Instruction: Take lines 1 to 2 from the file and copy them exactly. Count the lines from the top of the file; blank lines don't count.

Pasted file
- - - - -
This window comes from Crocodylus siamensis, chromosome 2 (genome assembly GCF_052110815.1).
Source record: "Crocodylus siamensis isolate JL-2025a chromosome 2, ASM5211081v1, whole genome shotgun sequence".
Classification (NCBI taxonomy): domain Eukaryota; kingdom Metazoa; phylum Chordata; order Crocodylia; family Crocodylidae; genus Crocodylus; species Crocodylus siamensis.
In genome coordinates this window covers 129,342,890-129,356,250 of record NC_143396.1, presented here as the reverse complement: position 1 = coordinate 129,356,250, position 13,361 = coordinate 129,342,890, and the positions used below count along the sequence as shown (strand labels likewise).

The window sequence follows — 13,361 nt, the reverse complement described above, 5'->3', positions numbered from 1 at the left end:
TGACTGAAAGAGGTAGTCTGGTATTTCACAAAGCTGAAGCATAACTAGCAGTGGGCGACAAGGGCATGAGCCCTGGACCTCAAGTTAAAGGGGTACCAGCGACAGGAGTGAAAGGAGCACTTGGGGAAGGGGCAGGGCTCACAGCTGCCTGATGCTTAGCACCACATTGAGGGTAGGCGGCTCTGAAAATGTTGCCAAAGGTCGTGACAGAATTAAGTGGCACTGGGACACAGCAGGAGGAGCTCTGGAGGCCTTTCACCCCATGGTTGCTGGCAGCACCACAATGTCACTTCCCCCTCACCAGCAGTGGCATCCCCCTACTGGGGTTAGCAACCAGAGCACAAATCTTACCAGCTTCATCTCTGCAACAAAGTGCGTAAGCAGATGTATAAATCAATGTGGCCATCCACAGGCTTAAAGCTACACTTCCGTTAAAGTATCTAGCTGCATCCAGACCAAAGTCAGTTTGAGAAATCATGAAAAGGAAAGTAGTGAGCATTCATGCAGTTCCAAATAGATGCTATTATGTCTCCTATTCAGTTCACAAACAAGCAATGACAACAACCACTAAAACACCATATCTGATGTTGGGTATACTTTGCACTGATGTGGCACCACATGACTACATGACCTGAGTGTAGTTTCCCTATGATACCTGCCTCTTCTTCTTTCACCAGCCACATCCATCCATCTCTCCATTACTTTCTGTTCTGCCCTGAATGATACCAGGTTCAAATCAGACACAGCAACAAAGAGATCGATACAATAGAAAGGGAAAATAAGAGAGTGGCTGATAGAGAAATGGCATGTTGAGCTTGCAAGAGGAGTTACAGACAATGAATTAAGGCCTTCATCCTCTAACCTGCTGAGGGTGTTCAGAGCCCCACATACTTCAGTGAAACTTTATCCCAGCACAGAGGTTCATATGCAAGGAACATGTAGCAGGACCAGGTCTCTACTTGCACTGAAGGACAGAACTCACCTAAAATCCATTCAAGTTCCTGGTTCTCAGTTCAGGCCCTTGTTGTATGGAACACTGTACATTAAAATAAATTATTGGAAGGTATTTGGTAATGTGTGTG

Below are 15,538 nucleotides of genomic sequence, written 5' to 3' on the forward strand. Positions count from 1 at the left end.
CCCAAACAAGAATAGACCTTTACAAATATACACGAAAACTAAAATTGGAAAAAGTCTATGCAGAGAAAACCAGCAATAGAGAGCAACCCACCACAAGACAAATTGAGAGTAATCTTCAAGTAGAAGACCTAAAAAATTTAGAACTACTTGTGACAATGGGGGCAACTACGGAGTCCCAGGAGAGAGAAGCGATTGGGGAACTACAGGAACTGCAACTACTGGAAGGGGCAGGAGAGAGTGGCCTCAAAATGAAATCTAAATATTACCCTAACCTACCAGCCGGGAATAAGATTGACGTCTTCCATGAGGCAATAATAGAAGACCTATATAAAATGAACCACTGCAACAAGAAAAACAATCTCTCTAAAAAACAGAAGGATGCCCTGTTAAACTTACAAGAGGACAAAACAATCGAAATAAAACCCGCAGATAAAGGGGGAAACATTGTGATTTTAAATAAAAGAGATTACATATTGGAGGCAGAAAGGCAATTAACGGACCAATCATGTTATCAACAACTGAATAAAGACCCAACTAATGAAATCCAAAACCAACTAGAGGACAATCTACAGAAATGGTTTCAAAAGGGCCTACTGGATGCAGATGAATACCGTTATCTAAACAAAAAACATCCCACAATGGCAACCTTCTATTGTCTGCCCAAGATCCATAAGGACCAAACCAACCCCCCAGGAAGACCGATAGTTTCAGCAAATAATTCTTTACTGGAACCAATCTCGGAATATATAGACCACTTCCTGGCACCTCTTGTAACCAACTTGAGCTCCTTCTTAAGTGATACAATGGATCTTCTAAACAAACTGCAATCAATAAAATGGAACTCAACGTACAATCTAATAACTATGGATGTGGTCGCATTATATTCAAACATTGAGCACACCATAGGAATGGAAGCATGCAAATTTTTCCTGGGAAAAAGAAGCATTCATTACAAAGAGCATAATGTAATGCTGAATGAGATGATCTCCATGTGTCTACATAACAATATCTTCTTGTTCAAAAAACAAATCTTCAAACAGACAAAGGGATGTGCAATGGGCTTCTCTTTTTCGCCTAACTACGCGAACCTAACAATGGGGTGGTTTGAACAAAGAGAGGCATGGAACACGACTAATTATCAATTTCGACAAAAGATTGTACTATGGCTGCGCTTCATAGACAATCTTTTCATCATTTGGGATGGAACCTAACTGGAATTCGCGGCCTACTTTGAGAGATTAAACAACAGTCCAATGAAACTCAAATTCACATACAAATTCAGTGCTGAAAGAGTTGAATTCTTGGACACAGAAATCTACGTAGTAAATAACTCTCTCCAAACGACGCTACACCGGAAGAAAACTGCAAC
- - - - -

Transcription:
This window comes from Crocodylus siamensis, chromosome 2 (genome assembly GCF_052110815.1).
Source record: "Crocodylus siamensis isolate JL-2025a chromosome 2, ASM5211081v1, whole genome shotgun sequence".